Heroin abuse has reached crisis levels in the commonwealth and across the Northeast.

But determining the full scope of the problem is proving harder than one might think.

Without a single standard in Pennsylvania, the state’s 67 county coroners and medical examiners operate under their own individual set of rules to determine if a drug overdose was caused by heroin.

“Well, I would be looking for this, what we call 6 mam or monoacetylmorphine. It’s a metabolite that is found in heroin,” said Dauphin County Coroner Graham Hetrick, explaining how his office decides when a death can actually be called a heroin overdose.

A typical toxicology report will list “positive findings,” which coroners and medical examiners then use in making a cause-of-death determination.

The toxicology report is just one piece that goes into making a final ruling. Hetrick’s staff also looks at physical evidence that might be found during the investigation.

“We take all drugs that are at the scene; you’ll see the pill counter over there,” Hetrick said. “We many times see heroin packets in the house … they actually have stamps on them many times, and so we’ll try to figure out and document that.”

toxicology report
Toxicology reports like the one above are used to determine a cause of death in an overdose. (Photo by Ben Allen/witf, courtesy Dauphin County Coroner’s office)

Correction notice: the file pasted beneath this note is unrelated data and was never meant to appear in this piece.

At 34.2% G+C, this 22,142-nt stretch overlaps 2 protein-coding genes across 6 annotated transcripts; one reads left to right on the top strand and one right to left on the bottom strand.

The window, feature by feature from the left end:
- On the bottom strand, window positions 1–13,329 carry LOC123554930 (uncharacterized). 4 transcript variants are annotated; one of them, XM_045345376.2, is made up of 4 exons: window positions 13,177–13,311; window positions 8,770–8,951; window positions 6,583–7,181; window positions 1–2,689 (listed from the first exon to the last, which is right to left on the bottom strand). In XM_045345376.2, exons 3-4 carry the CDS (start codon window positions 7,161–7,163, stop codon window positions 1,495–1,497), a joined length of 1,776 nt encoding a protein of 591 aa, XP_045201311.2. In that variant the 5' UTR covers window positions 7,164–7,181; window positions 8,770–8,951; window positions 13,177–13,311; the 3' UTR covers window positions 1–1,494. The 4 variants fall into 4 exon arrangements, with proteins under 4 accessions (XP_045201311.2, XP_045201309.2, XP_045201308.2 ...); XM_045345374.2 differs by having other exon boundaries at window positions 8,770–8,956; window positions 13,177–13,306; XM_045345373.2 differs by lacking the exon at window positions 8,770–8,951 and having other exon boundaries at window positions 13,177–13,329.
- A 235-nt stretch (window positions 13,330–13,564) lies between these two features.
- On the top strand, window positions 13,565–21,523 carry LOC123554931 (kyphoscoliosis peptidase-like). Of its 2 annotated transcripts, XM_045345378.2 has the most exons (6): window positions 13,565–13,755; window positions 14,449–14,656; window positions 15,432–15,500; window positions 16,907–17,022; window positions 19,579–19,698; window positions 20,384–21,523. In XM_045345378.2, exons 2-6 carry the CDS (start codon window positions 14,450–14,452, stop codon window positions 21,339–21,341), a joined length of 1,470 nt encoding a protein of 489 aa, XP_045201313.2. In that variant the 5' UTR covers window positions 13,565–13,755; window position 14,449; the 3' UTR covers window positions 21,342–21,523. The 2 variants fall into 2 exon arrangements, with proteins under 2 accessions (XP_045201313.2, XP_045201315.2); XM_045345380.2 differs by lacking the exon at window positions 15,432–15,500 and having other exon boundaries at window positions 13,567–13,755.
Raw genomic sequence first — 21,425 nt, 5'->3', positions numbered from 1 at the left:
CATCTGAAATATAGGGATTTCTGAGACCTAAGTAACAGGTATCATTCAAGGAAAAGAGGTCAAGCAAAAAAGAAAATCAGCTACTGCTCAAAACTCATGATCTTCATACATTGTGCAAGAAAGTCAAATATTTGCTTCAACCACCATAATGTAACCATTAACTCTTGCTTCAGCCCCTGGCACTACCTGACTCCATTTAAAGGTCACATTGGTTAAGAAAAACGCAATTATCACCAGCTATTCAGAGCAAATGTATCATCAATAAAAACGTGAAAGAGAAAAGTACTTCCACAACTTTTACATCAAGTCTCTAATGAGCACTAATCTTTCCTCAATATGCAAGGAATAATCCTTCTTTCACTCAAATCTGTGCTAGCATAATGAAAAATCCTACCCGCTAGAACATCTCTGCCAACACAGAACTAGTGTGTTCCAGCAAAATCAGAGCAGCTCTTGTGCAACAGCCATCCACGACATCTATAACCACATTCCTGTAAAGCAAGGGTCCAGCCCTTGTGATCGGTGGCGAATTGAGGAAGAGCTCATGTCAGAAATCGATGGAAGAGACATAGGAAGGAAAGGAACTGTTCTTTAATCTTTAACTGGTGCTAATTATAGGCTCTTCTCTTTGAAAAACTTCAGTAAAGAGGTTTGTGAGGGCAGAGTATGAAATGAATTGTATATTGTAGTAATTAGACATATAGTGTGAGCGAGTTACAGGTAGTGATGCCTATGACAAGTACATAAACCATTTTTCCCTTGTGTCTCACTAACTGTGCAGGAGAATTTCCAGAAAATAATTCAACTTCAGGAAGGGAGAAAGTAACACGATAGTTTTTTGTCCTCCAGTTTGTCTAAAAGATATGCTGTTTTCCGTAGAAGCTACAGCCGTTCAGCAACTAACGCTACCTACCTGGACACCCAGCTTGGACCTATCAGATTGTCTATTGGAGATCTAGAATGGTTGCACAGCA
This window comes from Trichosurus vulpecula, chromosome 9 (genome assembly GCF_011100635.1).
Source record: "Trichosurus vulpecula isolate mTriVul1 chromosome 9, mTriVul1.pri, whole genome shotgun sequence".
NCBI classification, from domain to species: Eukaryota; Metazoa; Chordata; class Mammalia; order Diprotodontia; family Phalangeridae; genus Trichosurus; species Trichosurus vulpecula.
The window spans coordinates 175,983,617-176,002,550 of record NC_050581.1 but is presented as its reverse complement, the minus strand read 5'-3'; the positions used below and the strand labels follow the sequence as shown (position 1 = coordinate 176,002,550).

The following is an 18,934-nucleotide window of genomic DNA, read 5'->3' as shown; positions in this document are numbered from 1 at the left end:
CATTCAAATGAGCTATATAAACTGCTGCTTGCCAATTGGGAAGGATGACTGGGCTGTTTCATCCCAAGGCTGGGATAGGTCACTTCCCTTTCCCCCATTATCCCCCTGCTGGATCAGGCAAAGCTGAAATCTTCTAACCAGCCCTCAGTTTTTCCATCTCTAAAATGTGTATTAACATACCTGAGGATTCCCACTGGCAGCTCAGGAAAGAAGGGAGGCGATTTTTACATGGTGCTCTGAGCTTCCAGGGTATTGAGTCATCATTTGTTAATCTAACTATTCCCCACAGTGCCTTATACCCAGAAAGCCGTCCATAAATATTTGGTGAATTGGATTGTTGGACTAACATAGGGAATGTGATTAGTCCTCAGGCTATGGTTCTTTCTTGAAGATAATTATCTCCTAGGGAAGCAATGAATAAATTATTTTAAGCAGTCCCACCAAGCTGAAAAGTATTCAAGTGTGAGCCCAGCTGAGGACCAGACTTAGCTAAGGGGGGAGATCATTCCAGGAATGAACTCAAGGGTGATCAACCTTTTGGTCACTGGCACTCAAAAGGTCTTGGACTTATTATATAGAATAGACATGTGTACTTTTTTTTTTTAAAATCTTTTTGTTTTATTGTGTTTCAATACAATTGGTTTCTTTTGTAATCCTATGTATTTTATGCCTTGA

Staff might also talk to people who knew the deceased person. Still, Hetrick said the toxicology report is the biggest factor.

This is the process for one office. All 67 counties in Pennsylvania have their own checklist, and often, it’s different.

“Any physical evidence at a scene as far as baggies or syringes, that’s collected by the police departments,” said Berks County Assistant Chief Deputy Coroner Jonn Hollenbach.

Could that still play a role in making a determination?

“Probably not,” he said.

So before anything is even submitted to the state, county coroners already have different factors that could affect a decision on whether a death is a heroin overdose, multi-drug toxicity, or a general drug overdose.

Take action

Despite a recognized heroin crisis, Pennsylvania has no state standards for coroners and medical examiners charged with determining the cause of fatal overdoses.

To weigh in locally, contact your county coroner or medical examiner.

To make your opinion known on a state level, contact the Pennsylvania State Coroners Association.

To learn more about national overdose reporting recommendations, read this report.

No state agencies publish current overdose statistics. To learn more about data collection and to request that it be made public, contact the Department of Drug and Alcohol Programs, the Department of Health and the Office of Attorney General.

For data on overdoses in Allegheny and Westmoreland counties, visit OverdoseFreePA.

Why this matters

Does it actually matter if an overdose death is linked to a specific drug?

“It’s absolutely critical,” said state Department of Drug and Alcohol Programs Secretary Gary Tennis. “It helps us determine where we need to put health resources, law enforcement resources. It actually is a matter of life and death that we get good statistics. We know that quality varies from county to county and varies from state to state.”

Tennis said coroners might defer to the family and mark an overdose as respiratory arrest on the death certificate. If that happens, the heroin epidemic will look smaller than it actually is.

“This is a disease like any other disease. We absolutely need 100 percent accurate reporting,” he said. “All of government does, because we can’t address the problem if we don’t have a good grasp of exactly what the problem is, where it is, how bad it is, what drugs are involved, who is overdosing, all that information we’ve got to have.”